Bryan writes,

We still think about supply and demand, but we also think about policy, psychology, behavioral genetics, and much more.

Some random comments:

I wrote about Masonomics as thinking about incentives, signaling, institutions, and evolution. I have heard Nobel Laureate Douglass North complain that he did not want to call what he does “institutional economics,” because he sees it as broader social science. Nobel Laureate Robert Solow once warned economists against doing “amateur sociology,” but in the context of a paper in which he admittedly was doing so in order to explain wage stickiness, which in turn was necessary to explain unemployment. George Akerlof, another Nobel Laureate, delves deeply into sociology. In 2005, the Journal of Economic Perspectives published an article on economic sociology.

What are the problems with sticking to the traditional paradigm?

1. To explain a society’s transition from poverty to prosperity, you need to invoke institutions.

2. The traditional paradigm has this strange dichotomy, in which market behavior is rational and self-interested but policymaker behavior is perfectly altruistic. These idealized constructs are very limiting. Note that the Left tends to complain about the limitations of the rational model of the market actor, while the Right tends to complain about the altruistic model of the policymaker.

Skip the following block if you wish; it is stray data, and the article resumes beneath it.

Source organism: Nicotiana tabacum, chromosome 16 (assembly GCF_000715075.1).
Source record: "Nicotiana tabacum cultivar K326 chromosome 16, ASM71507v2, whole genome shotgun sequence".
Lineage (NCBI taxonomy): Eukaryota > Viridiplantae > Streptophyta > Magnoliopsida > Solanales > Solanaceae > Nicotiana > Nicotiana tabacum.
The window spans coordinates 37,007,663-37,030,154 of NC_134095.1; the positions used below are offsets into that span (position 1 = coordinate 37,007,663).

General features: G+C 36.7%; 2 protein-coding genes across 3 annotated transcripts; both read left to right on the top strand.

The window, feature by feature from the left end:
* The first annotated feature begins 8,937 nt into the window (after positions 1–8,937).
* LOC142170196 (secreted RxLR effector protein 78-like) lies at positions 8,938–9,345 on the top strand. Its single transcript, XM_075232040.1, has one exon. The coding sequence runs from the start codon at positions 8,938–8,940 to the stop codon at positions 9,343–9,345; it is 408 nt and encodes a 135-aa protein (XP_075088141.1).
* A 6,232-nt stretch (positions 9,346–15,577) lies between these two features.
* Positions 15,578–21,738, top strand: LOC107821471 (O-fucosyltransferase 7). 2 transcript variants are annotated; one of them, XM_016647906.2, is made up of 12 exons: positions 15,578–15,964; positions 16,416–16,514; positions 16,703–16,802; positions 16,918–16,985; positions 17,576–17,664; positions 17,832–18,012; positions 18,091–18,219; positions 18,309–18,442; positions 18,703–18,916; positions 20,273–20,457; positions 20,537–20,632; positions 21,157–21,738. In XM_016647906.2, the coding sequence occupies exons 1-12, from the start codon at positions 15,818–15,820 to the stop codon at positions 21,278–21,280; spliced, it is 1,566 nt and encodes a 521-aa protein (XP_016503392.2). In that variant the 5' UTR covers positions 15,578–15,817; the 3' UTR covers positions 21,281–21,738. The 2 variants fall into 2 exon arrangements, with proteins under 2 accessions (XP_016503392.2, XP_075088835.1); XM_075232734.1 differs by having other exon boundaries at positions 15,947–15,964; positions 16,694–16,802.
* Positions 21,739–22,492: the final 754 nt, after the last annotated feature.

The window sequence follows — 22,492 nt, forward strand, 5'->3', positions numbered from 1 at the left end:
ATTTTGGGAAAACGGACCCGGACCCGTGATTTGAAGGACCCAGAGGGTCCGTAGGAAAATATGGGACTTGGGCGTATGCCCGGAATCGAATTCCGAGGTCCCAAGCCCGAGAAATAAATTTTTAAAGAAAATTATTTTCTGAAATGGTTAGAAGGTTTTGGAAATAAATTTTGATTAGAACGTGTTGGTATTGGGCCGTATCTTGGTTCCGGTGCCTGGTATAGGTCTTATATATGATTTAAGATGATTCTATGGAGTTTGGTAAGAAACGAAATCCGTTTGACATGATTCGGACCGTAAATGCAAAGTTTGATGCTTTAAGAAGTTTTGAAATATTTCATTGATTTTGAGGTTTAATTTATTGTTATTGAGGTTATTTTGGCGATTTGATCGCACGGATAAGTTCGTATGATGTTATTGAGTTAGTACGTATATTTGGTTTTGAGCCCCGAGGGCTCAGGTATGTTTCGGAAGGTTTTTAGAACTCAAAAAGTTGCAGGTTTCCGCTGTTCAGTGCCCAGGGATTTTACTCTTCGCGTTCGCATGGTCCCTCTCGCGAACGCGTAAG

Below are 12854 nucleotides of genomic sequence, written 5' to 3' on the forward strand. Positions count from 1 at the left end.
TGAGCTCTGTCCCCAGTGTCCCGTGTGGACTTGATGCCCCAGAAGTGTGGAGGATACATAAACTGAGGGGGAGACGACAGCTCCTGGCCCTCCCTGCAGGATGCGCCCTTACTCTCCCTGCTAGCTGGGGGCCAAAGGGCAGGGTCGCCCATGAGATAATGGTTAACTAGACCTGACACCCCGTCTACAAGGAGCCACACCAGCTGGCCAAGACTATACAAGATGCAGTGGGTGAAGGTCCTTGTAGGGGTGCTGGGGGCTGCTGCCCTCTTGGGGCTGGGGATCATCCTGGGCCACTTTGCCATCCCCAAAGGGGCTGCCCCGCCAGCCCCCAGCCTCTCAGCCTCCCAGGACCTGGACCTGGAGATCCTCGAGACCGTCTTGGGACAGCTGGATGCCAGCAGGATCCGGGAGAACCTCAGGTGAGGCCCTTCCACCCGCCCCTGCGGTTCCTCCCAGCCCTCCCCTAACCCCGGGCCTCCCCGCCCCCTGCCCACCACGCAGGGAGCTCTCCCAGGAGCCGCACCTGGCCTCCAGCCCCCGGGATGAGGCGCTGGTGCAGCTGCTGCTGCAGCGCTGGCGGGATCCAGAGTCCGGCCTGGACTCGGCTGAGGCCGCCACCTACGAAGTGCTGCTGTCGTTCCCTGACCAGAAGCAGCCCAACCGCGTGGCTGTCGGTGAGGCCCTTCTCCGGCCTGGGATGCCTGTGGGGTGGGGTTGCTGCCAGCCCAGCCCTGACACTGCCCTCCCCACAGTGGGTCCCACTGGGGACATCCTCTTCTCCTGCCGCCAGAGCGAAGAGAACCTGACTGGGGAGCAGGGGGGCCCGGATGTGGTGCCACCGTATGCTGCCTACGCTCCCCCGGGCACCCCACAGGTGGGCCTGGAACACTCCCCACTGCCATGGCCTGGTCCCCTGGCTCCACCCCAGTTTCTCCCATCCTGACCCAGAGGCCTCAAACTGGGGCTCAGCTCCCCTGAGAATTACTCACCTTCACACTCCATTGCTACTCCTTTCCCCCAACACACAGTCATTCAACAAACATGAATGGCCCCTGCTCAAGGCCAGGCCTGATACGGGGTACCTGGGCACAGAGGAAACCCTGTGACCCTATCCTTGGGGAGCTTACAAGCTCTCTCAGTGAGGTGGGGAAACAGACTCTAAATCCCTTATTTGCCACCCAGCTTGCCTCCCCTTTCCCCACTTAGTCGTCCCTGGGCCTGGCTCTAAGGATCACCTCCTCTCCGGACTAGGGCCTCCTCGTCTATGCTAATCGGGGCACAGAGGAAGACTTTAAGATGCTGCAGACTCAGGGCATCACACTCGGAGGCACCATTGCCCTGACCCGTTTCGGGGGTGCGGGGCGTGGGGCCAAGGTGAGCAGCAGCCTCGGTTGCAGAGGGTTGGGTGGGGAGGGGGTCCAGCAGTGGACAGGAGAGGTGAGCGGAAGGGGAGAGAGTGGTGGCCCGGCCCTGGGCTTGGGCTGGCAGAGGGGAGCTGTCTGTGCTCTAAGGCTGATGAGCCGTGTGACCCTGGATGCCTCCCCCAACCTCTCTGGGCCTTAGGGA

3. The attempts to do macroeconomics based on rational actors and incentives seem strained and unhelpful.

4. As Nobel Laureate Robert Fogel points out, in the developed world we are dedicating a smaller share of resources to producing food, clothing, and shelter (including durable goods). The growing sectors of the economy are health care, education, and leisure. The production of food, clothing, and shelter can be well described by using traditional factors of production–labor, land, and capital. Not so with health, educational attainment, and the enjoyment of leisure, where psychological and social factors are important.